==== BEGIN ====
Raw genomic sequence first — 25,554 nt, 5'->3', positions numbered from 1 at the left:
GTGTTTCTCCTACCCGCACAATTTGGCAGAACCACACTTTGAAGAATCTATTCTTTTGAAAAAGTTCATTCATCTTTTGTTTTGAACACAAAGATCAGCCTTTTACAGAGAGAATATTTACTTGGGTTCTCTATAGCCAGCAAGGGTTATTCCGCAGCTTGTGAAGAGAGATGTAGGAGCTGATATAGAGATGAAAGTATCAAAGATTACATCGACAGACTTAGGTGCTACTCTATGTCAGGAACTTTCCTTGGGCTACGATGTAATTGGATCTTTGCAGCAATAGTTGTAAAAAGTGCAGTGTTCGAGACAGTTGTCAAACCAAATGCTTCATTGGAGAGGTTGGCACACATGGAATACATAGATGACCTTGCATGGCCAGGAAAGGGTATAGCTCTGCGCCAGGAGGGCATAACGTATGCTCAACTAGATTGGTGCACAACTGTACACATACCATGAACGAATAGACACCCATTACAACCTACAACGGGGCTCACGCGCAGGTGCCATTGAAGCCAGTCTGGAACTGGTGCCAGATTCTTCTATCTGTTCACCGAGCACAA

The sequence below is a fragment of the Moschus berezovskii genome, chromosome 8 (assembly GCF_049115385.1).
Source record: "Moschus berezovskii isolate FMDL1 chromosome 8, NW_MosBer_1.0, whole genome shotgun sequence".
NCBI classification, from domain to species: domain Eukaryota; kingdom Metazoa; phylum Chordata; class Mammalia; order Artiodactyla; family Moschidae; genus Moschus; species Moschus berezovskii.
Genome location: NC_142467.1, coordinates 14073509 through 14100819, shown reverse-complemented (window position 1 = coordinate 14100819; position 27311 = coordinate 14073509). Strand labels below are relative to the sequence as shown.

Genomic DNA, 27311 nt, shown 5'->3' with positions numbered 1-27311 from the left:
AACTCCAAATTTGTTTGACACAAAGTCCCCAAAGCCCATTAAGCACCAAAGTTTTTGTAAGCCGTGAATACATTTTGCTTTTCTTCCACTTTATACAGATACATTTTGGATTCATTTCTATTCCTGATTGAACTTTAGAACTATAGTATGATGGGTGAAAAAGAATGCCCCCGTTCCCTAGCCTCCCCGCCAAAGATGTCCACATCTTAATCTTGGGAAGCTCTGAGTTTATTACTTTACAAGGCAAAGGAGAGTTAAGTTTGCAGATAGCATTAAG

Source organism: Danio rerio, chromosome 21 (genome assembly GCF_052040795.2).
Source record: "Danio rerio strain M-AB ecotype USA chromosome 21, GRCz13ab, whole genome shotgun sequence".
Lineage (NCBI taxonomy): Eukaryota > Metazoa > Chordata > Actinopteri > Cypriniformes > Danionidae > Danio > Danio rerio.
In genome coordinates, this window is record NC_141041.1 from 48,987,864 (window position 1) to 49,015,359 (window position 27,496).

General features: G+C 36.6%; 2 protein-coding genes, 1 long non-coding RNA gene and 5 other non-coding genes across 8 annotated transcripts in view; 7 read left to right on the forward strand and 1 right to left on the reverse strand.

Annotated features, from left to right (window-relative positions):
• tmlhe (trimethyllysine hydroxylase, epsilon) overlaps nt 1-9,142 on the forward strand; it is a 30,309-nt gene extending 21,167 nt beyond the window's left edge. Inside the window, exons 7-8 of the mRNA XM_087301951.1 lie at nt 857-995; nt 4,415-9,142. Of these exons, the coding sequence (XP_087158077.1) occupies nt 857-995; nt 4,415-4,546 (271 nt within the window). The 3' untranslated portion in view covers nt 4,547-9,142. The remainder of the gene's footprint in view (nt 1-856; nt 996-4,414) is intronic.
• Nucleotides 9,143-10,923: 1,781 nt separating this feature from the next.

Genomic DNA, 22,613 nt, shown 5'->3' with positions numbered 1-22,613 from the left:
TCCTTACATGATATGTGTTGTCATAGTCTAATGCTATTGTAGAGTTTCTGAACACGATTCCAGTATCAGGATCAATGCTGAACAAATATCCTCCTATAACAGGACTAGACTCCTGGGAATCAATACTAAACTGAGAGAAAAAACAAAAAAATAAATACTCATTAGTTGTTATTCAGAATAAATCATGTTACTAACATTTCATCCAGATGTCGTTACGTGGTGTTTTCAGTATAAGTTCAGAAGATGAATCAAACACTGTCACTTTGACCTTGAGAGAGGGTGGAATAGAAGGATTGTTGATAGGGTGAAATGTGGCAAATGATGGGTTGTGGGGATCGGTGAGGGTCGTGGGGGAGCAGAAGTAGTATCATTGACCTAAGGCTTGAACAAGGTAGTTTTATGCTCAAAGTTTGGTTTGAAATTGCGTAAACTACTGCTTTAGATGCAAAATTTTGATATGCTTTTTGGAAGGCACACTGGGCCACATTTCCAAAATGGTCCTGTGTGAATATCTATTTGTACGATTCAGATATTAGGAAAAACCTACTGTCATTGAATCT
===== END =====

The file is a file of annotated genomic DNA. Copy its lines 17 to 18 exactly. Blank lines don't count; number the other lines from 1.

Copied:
Genomic DNA, 22,613 nt, shown 5'->3' with positions numbered 1-22,613 from the left:
TCCTTACATGATATGTGTTGTCATAGTCTAATGCTATTGTAGAGTTTCTGAACACGATTCCAGTATCAGGATCAATGCTGAACAAATATCCTCCTATAACAGGACTAGACTCCTGGGAATCAATACTAAACTGAGAGAAAAAACAAAAAAATAAATACTCATTAGTTGTTATTCAGAATAAATCATGTTACTAACATTTCATCCAGATGTCGTTACGTGGTGTTTTCAGTATAAGTTCAGAAGATGAATCAAACACTGTCACTTTGACCTTGAGAGAGGGTGGAATAGAAGGATTGTTGATAGGGTGAAATGTGGCAAATGATGGGTTGTGGGGATCGGTGAGGGTCGTGGGGGAGCAGAAGTAGTATCATTGACCTAAGGCTTGAACAAGGTAGTTTTATGCTCAAAGTTTGGTTTGAAATTGCGTAAACTACTGCTTTAGATGCAAAATTTTGATATGCTTTTTGGAAGGCACACTGGGCCACATTTCCAAAATGGTCCTGTGTGAATATCTATTTGTACGATTCAGATATTAGGAAAAACCTACTGTCATTGAATCT